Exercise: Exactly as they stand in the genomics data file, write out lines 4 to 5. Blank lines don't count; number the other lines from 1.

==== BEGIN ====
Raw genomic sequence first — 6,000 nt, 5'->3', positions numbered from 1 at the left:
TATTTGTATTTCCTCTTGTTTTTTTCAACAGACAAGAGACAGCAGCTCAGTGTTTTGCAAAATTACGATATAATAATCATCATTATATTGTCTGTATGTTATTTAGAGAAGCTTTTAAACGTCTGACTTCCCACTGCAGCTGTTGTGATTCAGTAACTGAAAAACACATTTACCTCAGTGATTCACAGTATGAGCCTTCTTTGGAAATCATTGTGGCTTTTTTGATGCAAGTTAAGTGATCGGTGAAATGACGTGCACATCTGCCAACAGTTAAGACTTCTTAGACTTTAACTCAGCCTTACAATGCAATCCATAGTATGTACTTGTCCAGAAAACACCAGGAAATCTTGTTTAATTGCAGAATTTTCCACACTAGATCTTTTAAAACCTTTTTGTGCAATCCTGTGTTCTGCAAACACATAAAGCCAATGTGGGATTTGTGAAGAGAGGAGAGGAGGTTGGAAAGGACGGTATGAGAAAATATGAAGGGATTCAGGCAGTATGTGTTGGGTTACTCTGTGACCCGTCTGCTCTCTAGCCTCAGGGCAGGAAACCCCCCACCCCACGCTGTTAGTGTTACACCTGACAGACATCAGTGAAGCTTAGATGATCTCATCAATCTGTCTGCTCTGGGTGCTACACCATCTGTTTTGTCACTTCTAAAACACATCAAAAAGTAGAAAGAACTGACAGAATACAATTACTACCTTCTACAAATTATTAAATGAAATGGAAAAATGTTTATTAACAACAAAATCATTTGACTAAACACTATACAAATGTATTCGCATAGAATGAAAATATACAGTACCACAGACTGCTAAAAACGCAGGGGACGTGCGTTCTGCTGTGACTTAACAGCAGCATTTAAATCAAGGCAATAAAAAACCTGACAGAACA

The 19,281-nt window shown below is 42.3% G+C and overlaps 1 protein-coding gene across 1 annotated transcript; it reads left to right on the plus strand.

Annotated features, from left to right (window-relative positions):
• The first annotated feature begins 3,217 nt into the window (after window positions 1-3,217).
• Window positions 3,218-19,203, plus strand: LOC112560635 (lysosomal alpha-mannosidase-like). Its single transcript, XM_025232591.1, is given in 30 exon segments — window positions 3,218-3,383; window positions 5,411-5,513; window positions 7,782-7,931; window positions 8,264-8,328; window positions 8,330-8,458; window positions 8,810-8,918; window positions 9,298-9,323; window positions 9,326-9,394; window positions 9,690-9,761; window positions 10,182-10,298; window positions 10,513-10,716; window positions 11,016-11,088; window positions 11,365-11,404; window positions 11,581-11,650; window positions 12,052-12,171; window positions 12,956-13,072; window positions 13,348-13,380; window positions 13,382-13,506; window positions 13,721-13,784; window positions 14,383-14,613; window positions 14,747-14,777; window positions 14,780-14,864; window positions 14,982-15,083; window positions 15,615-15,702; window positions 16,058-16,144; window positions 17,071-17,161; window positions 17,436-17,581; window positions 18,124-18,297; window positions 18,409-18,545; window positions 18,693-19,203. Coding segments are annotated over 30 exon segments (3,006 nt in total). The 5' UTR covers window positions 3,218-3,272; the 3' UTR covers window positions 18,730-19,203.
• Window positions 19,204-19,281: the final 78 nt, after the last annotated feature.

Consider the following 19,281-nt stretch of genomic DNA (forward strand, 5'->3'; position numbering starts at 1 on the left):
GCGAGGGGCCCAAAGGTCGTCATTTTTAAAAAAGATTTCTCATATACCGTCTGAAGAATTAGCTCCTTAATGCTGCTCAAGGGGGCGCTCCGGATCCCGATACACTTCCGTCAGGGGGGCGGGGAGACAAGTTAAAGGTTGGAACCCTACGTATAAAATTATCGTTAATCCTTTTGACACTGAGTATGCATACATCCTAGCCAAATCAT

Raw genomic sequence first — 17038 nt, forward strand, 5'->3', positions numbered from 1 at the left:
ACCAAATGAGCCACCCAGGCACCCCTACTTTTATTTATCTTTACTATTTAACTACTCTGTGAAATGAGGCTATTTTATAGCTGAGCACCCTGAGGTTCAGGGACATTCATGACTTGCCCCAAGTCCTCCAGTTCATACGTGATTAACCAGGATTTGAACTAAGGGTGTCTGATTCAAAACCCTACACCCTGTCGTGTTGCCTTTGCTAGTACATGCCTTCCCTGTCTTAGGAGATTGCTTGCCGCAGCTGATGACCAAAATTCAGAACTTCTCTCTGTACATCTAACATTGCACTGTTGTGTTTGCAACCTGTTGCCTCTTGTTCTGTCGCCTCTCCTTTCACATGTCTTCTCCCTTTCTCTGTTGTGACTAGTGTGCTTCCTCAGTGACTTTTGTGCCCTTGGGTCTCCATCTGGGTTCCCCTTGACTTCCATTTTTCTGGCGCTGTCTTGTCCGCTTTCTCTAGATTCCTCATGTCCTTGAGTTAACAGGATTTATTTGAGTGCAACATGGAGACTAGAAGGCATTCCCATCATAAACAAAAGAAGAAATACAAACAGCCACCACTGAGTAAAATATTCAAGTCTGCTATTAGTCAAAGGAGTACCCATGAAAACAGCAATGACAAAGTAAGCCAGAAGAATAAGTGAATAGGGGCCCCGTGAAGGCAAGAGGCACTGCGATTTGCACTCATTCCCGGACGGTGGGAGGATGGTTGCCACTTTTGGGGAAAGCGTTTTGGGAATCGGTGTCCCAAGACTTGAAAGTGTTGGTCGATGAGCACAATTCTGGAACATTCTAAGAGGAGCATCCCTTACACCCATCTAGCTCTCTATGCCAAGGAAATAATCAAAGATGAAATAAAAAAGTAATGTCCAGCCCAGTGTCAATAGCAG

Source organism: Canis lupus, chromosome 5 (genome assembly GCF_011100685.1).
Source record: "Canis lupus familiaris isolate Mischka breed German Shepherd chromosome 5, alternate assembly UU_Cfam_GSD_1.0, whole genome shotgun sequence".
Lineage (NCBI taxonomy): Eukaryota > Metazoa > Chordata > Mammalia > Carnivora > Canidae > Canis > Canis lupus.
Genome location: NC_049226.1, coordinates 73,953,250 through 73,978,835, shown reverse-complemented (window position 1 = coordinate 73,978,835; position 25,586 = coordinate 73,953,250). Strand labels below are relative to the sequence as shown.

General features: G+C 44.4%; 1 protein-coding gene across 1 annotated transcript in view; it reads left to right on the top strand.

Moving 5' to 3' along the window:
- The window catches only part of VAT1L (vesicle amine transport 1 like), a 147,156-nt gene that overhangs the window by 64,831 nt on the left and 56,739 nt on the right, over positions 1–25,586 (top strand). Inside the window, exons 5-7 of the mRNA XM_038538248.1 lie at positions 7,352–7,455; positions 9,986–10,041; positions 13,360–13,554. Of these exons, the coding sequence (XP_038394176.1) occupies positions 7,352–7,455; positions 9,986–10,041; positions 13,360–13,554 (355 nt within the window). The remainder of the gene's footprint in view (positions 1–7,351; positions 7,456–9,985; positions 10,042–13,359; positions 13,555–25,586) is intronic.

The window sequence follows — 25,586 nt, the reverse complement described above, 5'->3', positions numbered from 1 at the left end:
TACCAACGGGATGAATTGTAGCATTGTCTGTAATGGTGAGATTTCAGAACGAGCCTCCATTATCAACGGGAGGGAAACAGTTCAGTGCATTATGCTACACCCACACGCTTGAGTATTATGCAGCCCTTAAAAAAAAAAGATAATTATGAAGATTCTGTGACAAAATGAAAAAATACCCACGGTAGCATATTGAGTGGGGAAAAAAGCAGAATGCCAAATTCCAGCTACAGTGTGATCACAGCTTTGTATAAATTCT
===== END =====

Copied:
Annotated features, from left to right (window-relative positions):
• The first annotated feature begins 3,217 nt into the window (after window positions 1-3,217).